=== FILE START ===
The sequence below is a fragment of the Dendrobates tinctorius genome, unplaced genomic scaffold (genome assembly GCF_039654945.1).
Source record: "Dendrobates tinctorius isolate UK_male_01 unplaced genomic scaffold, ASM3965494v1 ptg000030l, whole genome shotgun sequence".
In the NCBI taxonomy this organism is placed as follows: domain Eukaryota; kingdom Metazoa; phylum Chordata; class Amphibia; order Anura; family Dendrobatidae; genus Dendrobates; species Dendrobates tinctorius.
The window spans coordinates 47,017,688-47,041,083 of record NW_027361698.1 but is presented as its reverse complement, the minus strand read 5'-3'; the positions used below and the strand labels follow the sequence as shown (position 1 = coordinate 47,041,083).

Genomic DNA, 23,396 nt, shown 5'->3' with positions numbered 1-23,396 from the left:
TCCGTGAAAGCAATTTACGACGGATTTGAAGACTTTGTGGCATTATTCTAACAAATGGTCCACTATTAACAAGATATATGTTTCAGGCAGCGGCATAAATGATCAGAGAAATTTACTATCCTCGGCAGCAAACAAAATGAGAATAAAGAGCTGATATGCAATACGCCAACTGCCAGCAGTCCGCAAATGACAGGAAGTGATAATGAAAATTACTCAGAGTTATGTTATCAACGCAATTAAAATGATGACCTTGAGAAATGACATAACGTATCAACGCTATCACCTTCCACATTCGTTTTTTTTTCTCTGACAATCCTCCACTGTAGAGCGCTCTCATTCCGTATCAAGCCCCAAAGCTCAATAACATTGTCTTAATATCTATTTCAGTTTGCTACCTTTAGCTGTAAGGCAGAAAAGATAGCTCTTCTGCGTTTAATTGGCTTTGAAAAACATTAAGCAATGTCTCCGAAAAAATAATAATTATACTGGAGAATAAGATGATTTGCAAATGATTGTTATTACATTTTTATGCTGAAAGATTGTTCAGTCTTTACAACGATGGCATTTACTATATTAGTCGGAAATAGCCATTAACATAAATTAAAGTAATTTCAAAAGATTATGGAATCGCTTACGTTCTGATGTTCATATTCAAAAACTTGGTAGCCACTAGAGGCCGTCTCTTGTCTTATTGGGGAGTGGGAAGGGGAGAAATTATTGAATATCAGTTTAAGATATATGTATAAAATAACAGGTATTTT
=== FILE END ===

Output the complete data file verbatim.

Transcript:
The sequence below is a fragment of the Dendrobates tinctorius genome, unplaced genomic scaffold (genome assembly GCF_039654945.1).
Source record: "Dendrobates tinctorius isolate UK_male_01 unplaced genomic scaffold, ASM3965494v1 ptg000030l, whole genome shotgun sequence".
In the NCBI taxonomy this organism is placed as follows: domain Eukaryota; kingdom Metazoa; phylum Chordata; class Amphibia; order Anura; family Dendrobatidae; genus Dendrobates; species Dendrobates tinctorius.
The window spans coordinates 47,017,688-47,041,083 of record NW_027361698.1 but is presented as its reverse complement, the minus strand read 5'-3'; the positions used below and the strand labels follow the sequence as shown (position 1 = coordinate 47,041,083).

Genomic DNA, 23,396 nt, shown 5'->3' with positions numbered 1-23,396 from the left:
TCCGTGAAAGCAATTTACGACGGATTTGAAGACTTTGTGGCATTATTCTAACAAATGGTCCACTATTAACAAGATATATGTTTCAGGCAGCGGCATAAATGATCAGAGAAATTTACTATCCTCGGCAGCAAACAAAATGAGAATAAAGAGCTGATATGCAATACGCCAACTGCCAGCAGTCCGCAAATGACAGGAAGTGATAATGAAAATTACTCAGAGTTATGTTATCAACGCAATTAAAATGATGACCTTGAGAAATGACATAACGTATCAACGCTATCACCTTCCACATTCGTTTTTTTTTCTCTGACAATCCTCCACTGTAGAGCGCTCTCATTCCGTATCAAGCCCCAAAGCTCAATAACATTGTCTTAATATCTATTTCAGTTTGCTACCTTTAGCTGTAAGGCAGAAAAGATAGCTCTTCTGCGTTTAATTGGCTTTGAAAAACATTAAGCAATGTCTCCGAAAAAATAATAATTATACTGGAGAATAAGATGATTTGCAAATGATTGTTATTACATTTTTATGCTGAAAGATTGTTCAGTCTTTACAACGATGGCATTTACTATATTAGTCGGAAATAGCCATTAACATAAATTAAAGTAATTTCAAAAGATTATGGAATCGCTTACGTTCTGATGTTCATATTCAAAAACTTGGTAGCCACTAGAGGCCGTCTCTTGTCTTATTGGGGAGTGGGAAGGGGAGAAATTATTGAATATCAGTTTAAGATATATGTATAAAATAACAGGTATTTT